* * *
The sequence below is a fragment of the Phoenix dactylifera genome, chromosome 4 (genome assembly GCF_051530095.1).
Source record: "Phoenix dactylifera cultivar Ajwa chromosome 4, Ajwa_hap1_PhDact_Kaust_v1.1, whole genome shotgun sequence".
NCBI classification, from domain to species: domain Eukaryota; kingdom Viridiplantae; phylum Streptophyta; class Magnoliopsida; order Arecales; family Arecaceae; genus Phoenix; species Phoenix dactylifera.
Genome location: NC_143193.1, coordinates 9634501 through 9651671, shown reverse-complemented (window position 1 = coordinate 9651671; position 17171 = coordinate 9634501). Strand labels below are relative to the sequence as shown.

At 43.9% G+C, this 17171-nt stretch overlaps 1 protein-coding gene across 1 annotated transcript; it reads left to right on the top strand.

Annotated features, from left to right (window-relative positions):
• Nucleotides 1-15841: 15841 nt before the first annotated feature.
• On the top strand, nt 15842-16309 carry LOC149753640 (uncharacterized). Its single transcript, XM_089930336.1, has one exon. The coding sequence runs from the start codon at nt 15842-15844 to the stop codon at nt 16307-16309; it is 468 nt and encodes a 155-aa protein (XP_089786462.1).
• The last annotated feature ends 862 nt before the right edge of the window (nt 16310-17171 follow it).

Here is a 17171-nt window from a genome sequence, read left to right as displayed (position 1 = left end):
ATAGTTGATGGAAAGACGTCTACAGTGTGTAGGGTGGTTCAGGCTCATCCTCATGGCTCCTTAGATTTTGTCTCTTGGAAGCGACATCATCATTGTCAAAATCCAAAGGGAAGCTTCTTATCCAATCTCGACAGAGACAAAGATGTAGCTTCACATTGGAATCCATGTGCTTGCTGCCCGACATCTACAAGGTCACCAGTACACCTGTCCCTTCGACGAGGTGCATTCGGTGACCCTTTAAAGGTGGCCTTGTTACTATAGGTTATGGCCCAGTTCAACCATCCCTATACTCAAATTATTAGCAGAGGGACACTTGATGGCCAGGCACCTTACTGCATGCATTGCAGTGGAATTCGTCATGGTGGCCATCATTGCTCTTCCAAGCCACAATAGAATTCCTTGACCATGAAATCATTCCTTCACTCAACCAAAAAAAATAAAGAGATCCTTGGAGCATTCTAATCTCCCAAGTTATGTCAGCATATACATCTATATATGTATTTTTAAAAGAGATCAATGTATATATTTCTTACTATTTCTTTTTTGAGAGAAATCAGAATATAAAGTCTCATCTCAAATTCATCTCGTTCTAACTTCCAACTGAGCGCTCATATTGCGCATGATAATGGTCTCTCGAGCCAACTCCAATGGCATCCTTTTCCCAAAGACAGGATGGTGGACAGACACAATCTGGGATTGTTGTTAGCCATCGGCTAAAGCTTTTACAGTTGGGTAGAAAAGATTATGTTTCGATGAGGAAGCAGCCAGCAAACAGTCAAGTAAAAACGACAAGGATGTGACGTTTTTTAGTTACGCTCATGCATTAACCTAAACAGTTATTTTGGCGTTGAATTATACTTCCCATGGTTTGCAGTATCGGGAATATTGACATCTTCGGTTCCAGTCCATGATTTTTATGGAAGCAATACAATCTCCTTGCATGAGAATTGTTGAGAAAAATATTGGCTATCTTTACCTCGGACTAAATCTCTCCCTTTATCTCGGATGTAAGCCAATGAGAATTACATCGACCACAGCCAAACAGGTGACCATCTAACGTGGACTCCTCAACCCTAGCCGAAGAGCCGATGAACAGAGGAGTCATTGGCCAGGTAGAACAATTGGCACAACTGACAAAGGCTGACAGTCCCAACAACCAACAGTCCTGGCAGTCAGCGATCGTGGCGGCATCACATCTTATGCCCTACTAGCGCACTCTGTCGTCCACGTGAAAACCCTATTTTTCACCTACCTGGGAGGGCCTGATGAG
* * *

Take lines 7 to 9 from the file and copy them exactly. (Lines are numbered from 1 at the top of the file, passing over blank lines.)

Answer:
• Nucleotides 1-15841: 15841 nt before the first annotated feature.
• On the top strand, nt 15842-16309 carry LOC149753640 (uncharacterized). Its single transcript, XM_089930336.1, has one exon. The coding sequence runs from the start codon at nt 15842-15844 to the stop codon at nt 16307-16309; it is 468 nt and encodes a 155-aa protein (XP_089786462.1).
• The last annotated feature ends 862 nt before the right edge of the window (nt 16310-17171 follow it).